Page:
Mayne’s late entry to a clerical career may reflect the difficulties in the way of those who lacked a degree or the means to afford the high cost of a university education. Some bishops, including Blomfield, sought to make the clergy a graduate profession, and only ordained non-graduates in exceptional circumstances. ((Malcolm Johnson, Bustling intermeddler? The life and work of Charles James Blomfield (Leominster, 2001), pp. 24–5.)) At this time non-graduates were often seen as a problem within the Church; only later in the century would they begin to be perceived as a solution – hard-working pastors who could reach the urban working class more effectively than gentlemen educated in the universities. The percentage of non-graduates amongst the clergy has been variously assessed, and the progress of the Clergy of the Church of England Database will doubtless promote access to firmer statistics. However, in most of England non-graduates probably represented around a quarter of the clergy towards the time of Mayne’s ordination. The exception was the north-west of England, and parts of Wales, where they comprised as much as a half or two-thirds of the clergy. ((W. M. Jacob, The clerical profession in the long eighteenth century 1680–1840 (Oxford, 2007), p. 56; Alan Haig, The Victorian clergy (London, 1984), ch. 3; William John Conybeare, Essays ecclesiastical and social (London, 1855), pp. 1–56)) In the huge diocese of Chester, which encompassed Cheshire, Lancashire and large parts of Yorkshire, Cumberland and Westmorland, around 60 per cent of the clergy ordained by Beilby Porteus (bishop of Chester 1776–87) were non-graduates. ((B. E. Harris and Alan T. Thacker, A history of the county of Chester. Vol. III (The Victoria History of the Counties of England, Oxford, 1980), p. 55.))
The need to staff the many poor livings in the diocese, not least in the growing industrial areas of Lancashire, encouraged a more inclusive acceptance of non-graduate clergy and focussed the minds of successive bishops of Chester on their training. Ordination candidates were expected to be competent in Latin and Greek and to have a good theological knowledge whether derived from grammar school or university education or otherwise through private study; interviews and examinations might be part of the selection process. ((Jacob, Clerical profession, pp. 56–9.)) At Chester towards the end of the eighteenth century Bishops Porteus and William Cleaver both issued long reading lists for non-graduate candidates. Bishop Law, in the year after he ordained James Mayne as a priest, founded St Bees Theological College, the Church’s first college for the training of clergy outside the universities of Oxford and Cambridge. Chester was therefore an ideal diocese to give Mayne an entrée to a clerical career. His appreciation was expressed in the name he chose for his daughter, whom he baptised at Stoke in January 1816. She was christened with the Latin name of the diocese, Cestria. ((Cestria Mayne was christened at Stoke on 30 January 1816. She was buried at St Matthew, Bethnal Green, aged 12, on 20 September 1827.))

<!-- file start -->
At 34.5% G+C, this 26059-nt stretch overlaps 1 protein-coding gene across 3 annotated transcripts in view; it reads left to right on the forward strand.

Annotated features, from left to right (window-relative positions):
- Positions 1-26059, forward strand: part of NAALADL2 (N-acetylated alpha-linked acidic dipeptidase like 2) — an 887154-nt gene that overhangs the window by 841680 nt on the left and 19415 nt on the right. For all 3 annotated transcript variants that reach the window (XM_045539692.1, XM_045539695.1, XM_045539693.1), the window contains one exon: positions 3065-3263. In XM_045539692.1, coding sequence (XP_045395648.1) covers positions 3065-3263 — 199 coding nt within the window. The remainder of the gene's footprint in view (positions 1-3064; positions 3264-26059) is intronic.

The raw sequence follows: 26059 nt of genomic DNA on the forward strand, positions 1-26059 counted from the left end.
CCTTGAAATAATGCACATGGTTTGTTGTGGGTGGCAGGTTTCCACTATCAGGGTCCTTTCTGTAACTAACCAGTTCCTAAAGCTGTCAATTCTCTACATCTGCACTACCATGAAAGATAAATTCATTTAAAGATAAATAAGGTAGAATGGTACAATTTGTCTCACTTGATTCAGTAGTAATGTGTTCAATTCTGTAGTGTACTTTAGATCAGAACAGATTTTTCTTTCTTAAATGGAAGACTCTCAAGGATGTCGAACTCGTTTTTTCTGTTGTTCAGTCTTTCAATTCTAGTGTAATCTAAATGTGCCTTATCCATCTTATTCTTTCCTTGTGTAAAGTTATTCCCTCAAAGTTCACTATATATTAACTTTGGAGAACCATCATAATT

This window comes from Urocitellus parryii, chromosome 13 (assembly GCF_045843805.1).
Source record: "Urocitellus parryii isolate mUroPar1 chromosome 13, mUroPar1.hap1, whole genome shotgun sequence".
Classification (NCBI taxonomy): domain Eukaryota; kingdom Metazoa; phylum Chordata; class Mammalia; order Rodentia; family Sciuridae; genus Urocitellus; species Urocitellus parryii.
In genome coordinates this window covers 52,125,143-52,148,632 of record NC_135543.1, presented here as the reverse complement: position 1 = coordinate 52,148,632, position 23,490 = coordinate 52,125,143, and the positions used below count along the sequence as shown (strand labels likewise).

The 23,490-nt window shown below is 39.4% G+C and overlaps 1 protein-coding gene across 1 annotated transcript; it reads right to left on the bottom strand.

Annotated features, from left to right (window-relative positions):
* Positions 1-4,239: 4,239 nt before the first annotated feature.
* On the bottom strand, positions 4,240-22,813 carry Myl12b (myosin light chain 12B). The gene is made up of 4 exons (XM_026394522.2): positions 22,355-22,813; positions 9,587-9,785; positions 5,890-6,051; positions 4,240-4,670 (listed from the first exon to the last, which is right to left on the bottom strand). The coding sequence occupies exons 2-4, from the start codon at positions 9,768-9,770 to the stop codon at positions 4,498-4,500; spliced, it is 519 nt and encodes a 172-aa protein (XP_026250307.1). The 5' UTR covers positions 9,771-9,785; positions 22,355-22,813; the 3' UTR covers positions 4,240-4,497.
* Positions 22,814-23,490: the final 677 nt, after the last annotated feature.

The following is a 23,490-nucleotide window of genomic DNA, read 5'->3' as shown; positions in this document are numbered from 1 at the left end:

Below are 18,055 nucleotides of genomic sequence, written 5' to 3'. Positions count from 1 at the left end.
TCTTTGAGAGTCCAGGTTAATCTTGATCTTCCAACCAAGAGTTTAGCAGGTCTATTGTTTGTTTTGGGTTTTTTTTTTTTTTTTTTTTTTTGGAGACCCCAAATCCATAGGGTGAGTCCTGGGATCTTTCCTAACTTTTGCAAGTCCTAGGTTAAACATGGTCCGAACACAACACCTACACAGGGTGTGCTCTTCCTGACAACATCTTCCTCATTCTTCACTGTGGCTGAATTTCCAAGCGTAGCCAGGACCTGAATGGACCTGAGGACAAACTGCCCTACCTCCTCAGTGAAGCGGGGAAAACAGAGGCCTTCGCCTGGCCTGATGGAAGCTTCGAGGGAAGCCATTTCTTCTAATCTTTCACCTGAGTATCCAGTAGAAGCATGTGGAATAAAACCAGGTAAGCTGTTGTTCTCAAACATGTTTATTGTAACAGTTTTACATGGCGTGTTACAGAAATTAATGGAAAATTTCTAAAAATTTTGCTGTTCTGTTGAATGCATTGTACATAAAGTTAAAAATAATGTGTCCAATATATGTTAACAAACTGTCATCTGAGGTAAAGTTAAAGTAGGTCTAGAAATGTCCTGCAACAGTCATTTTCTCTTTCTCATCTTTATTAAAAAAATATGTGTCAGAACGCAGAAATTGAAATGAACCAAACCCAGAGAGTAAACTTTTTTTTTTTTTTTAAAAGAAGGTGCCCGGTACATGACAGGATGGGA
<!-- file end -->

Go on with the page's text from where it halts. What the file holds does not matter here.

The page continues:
With its tiny population of 120 and modest curate’s stipend of £50 per annum, the parish of Stoke was no more than a stepping stone in Mayne’s career. His last entry in the parish registers is dated October 1816. He surfaces next as the curate of two associated parishes consolidated in a union for the duration of the current incumbency (a process unique to the diocese of Norwich), Great and Little Witchingham, to the north-west of Norwich, in July 1818. ((Entries with Mayne’s distinctive bold signature in the Witchingham registers (Norfolk Record Office) begin in July 1818 and end in June 1823.)) In 1821 he was duly licensed by Henry Bathurst, bishop of Norwich to serve in this capacity, with a stipend of £100 per annum and the use of the vicarage house at Great Witchingham, with its stables and garden. This was at the nomination of Dr Thomas Jeans, the incumbent, backed by letters testimonial to Mayne’s piety, sobriety, honesty, diligence and doctrinal orthodoxy, signed by three neighbouring clergymen, including Dr Augustine Bulwer of Heydon Hall, rector of Heydon, who was to prove a significant friend and patron. ((Norfolk RO, DN/CUR/6: 7 June 1821. On Augustine Bulwer (d. 1831), see Burke’s Landed Gentry.))
After two quiet country parishes, the transition of Mayne, with his wife and at least three young daughters, to the gruelling work and urban squalor of Bethnal Green is very remarkable. He clearly sought the post of curate on his own initiative, being previously unknown to the rector of St Matthew’s, Joshua King. King received Mayne’s application, backed by a reference from Augustine Bulwer, in December 1822, and wrote in some perplexity to Brasenose College, Oxford, patron of the living, to ask if anything could be ascertained about Mayne, his character and religious beliefs. ((Brasenose College, Oxford, Bethnal Green records (hereafter BNC, BG), file 3 (22 letters from King): 2 Dec. 1822.)) Mayne took up the post in July 1823, although more than five years were to pass before he received Bishop Blomfield’s licence, confirming his stipend of £150 per annum plus residential use of the parsonage house. ((Guildhall Library, MS 10300/4, f. 39: 5 Dec. 1828. Letters nominating Mayne for the licence, dated 18 Nov. 1828, and signed by Joshua King, Thomas Barneby, rector of St Dunstan, Stepney, and Henry Plimley, vicar of St Leonard, Shoreditch, on the basis of three years’ acquaintance with Mayne’s piety, sobriety, honesty and orthodox doctrine, are in MS 10116/25.))